Today’s post is a little different from the kind of information we usually share about online marketing. Recently Massimo and I have been teaching a lot. Some of our students have been new entrepreneurs or professionals contemplating leaving corporate jobs to start their own consultancies. The following are pieces of advice and related resources.
1. Local & Other Resources for Small Businesses
SCORE (Service Corps of Retired Executives) and The San Jose Entrepreneur Center have helpful resources for new businesses in Silicon Valley. There are several workshops and counselors available to help you think through your value proposition and how to set up the infrastructure to a viable business.
I highly recommend reading The E Myth Revisited by Michael Gerber. There are several eye-opening factors to consider. Sadly, a large percentage of new business ventures fail within the first five years. When you understand the typical weaknesses you can address them.
2. Questions to Ask When Forming an Alliance or Partnership
When forming our business, both Massimo and I created a list of ten values that we wanted to uphold in our business. Individually we did a priority sort and compared our results. It prompted a very interesting discussion. By the way, integrity was at the top of each of our lists and was non-negotiable for both of us. Definitely a good sign. And it’s served us well over the years.
During the formation process, we also discussed how we would handle managing our business relationship. Like a marriage, it takes work, communication and commitment. For a more formal type of agreement, I would search on partnership agreement templates and/or speak to a business attorney.
Don’t forget to talk about your exit strategy. I know this sounds counter-intuitive, but it’s important for the partners to agree on who gets what. It’s like a divorce. In this case, who gets the business name, website, clients, email database, etc. Talk about it upfront so there are no surprises if the relationship gets rocky. Put it in writing.
3. How Do You Set Prices?
Pricing is one of the most difficult elements of a business consultancy. Doing a competitive pricing comparison is one piece. Another element is estimating what you need from the business. Running a business also requires administration and sales. You won’t be working on client work 100% of the time; it’s more like 40%. Estimate 40% (or more) in sales at the beginning and at least 20% on administration or operations (e.g., bill paying, blogging, website content).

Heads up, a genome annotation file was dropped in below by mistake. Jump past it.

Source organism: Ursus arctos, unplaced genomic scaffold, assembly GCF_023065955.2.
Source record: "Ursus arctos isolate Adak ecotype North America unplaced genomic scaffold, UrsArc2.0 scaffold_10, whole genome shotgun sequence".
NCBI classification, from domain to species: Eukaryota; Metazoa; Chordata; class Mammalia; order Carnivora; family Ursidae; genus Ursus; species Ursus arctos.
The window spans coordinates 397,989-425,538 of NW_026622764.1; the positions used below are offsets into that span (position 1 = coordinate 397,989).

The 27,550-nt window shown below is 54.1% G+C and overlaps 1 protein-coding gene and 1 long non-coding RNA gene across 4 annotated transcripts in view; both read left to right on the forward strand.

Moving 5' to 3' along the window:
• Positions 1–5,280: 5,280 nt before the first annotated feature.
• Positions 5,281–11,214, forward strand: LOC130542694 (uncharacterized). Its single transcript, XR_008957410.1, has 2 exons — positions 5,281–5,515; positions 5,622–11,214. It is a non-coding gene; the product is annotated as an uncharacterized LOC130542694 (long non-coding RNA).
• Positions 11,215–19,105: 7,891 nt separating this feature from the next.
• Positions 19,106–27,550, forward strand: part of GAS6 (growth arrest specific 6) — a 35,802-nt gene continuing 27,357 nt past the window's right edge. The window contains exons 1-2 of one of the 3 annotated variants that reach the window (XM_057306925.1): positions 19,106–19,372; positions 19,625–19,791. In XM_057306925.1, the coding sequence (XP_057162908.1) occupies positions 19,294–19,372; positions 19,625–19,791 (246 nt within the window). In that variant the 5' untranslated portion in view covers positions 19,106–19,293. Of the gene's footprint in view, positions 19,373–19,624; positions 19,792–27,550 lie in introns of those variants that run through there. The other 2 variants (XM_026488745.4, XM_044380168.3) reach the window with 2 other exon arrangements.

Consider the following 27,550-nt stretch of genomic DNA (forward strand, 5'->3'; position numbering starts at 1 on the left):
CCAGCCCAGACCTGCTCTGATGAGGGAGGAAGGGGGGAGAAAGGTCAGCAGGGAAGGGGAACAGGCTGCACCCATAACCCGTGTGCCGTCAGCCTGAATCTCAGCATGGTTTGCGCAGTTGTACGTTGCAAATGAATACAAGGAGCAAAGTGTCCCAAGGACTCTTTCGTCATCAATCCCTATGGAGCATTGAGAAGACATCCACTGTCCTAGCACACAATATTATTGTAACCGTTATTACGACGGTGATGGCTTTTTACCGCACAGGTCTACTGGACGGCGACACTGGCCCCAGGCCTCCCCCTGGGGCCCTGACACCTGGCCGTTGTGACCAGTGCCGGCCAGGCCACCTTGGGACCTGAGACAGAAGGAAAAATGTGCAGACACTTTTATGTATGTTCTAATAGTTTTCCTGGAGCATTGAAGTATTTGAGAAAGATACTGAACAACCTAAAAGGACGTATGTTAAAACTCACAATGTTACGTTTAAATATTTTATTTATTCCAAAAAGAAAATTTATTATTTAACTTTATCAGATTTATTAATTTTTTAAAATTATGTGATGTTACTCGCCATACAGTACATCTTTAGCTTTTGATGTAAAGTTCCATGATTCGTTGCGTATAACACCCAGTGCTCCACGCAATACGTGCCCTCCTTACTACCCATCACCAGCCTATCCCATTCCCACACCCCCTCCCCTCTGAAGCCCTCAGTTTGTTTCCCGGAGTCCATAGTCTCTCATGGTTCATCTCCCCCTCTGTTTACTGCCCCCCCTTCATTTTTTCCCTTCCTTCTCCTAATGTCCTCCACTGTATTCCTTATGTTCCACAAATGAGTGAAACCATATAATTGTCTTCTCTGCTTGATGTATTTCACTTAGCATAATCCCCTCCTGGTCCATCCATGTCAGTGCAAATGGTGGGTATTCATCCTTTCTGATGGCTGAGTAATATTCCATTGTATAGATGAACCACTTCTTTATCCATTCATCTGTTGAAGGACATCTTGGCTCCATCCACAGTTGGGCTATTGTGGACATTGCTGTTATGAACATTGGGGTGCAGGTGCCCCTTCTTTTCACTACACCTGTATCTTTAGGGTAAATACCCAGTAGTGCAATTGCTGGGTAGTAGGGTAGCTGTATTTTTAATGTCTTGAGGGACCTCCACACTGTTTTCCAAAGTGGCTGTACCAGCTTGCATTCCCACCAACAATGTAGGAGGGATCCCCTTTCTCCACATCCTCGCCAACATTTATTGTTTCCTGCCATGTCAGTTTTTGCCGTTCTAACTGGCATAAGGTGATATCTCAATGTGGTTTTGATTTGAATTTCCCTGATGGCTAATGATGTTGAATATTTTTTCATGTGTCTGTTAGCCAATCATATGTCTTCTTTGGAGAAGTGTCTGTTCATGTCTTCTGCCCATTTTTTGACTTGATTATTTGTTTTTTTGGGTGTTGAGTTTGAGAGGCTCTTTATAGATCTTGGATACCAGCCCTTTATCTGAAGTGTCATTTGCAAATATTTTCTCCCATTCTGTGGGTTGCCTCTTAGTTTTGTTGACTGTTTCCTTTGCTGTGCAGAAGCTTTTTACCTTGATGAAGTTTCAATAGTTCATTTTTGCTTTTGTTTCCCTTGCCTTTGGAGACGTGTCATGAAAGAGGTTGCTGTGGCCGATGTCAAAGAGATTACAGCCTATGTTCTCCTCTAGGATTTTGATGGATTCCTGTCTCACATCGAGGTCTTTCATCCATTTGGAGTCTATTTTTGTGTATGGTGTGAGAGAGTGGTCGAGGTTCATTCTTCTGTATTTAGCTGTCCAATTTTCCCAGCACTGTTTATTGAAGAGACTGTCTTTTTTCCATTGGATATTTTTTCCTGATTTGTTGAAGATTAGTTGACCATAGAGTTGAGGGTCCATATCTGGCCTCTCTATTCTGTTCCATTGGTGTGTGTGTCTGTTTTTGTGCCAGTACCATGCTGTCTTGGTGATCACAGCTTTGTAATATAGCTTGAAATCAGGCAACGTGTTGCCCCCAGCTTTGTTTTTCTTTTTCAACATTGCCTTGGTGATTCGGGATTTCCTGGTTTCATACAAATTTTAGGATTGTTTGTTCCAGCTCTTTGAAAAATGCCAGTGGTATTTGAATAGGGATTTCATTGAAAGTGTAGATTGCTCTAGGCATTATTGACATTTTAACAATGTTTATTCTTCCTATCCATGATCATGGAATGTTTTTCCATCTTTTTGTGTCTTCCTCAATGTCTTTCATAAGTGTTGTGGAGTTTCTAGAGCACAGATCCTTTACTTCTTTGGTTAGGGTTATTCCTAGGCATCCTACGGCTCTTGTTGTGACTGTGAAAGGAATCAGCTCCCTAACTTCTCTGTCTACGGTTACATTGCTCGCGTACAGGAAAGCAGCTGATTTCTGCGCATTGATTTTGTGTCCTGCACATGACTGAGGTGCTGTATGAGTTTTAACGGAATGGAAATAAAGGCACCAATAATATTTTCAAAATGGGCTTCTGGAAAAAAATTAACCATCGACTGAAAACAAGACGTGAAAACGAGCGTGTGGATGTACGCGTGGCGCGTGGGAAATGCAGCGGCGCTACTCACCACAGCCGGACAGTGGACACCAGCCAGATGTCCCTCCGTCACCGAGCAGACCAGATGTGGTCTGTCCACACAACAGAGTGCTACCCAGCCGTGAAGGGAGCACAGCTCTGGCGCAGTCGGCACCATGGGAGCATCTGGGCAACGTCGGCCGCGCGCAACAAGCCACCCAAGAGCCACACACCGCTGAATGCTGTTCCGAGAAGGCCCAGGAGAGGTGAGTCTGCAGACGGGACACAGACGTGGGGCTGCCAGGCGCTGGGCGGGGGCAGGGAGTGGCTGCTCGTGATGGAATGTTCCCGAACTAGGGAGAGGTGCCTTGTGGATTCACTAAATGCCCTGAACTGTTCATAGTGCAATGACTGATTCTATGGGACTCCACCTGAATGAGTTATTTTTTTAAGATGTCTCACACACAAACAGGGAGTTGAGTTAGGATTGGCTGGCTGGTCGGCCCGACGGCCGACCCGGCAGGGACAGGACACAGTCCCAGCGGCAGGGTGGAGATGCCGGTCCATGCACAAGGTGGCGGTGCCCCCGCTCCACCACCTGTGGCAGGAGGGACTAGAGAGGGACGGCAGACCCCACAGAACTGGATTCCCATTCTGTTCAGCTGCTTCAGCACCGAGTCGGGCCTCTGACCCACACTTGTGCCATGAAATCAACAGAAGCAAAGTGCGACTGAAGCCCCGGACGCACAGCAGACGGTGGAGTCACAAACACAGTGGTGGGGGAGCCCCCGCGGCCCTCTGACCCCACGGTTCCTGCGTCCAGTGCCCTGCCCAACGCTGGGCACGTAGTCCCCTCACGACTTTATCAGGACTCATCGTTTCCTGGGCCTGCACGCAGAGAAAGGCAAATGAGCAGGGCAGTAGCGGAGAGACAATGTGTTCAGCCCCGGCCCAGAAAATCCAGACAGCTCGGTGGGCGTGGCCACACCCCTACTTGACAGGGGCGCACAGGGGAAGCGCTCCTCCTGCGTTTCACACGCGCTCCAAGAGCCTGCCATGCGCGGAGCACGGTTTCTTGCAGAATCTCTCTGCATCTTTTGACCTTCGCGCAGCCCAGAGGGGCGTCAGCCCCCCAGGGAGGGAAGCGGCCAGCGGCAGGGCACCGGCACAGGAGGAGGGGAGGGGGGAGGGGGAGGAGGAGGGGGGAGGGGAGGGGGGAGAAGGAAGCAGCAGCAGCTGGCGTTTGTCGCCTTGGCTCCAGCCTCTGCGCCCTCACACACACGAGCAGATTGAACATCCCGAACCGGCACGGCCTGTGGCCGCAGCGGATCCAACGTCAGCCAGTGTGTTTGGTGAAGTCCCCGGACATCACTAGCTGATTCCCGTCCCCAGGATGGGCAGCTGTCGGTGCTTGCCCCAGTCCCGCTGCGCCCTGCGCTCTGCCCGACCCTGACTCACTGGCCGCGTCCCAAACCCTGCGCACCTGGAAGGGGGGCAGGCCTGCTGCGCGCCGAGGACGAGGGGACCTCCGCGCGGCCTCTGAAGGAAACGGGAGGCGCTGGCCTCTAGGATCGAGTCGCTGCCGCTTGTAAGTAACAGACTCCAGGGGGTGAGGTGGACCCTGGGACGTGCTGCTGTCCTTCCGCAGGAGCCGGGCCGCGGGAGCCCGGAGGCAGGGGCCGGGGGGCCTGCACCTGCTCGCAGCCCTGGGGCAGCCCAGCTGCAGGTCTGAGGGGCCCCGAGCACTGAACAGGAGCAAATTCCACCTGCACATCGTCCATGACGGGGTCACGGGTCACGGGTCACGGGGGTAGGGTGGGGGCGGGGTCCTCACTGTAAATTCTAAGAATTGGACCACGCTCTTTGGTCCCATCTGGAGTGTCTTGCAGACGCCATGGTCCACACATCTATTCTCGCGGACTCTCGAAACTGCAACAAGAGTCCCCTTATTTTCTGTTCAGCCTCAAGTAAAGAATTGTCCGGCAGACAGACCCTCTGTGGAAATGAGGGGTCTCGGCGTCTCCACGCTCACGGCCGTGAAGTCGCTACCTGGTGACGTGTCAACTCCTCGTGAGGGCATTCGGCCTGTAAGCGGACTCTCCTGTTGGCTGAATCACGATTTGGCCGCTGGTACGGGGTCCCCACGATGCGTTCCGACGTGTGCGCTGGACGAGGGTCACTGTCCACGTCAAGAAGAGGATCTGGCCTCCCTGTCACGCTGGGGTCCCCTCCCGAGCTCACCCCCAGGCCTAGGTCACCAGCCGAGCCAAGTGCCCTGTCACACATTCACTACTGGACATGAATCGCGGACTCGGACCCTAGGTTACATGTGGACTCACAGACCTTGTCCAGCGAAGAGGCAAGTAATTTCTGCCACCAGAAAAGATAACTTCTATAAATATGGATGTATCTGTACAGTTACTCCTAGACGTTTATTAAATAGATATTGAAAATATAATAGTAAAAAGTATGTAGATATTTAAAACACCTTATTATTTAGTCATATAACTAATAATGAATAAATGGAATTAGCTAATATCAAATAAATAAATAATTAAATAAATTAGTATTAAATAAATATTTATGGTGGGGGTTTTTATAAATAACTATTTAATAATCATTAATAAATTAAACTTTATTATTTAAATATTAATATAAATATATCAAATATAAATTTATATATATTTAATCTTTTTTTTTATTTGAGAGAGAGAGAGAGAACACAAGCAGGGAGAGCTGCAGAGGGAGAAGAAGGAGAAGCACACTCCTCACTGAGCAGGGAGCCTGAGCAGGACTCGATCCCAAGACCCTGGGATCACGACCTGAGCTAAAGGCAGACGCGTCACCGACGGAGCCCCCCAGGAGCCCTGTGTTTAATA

However you calculate your pricing, you need to test it against the marketplace and consider your costs. The SBA has an interesting article on what to consider when establishing prices. I think they’ve forgotten to include the 40-40-20 rule of thumb. Even so, it has some interesting points.
When you first start out, many new consultants under charge for their time. Be aware of this tendency, especially as you build up a portfolio of samples/case studies that demonstrate value to prospective clients. Eventually there will come a time when you need to raise prices. It will be difficult. You will be unsure of yourself. Communicating pricing changes to existing clients will be uncomfortable. This is normal. By the way, reviewing and adjusting your pricing structure is an ongoing activity.
4. When Is the Right Time for a Formal Business Entity?
Creating a business entity like a LLC takes a monetary investment. A joint DBA may be sufficient starting out. When you start making enough money to prove your business concept and viability, then it’s time to consult an attorney to formalize your business and partnerships. Of course, if you’re concerned about Intellectual Property and other individual rights, you’ll need to discuss this upfront. I also suggest having a conversation regarding capital. Will you take on debt? How much will each of you invest (money, time, etc.)
5. How Do You Manage Everything?
This is probably the most difficult question to answer. From a self-management perspective, the best advice I can give you is this: know yourself. Be clear on your talents and what you do best. At the beginning, especially if you’re bootstrapping your business, it may be financially impractical to outsource all the things you don’t do well or don’t know how to do. Prioritize the things that will make the biggest impact to your business.
6. Sales & The Web
According to research done by Google and CEB, 57% of the B2B sales process occurs before a web form is completed or a phone call is made. For argument’s sake, let’s say that number is inflated and it’s more like 30%. That puts more pressure on having a website that clearly communicates what you do, your difference and how to provide value. Best-selling author, Robert G. Allen, coined the phrase “There is no such thing as failure, only feedback.” The cool thing about the web is that you can change it… quickly. Remember that a well-thought out LinkedIn profile, Facebook page or Pinterest board can be a cost-free start.
Thinking about starting your own business? What other questions do you have?
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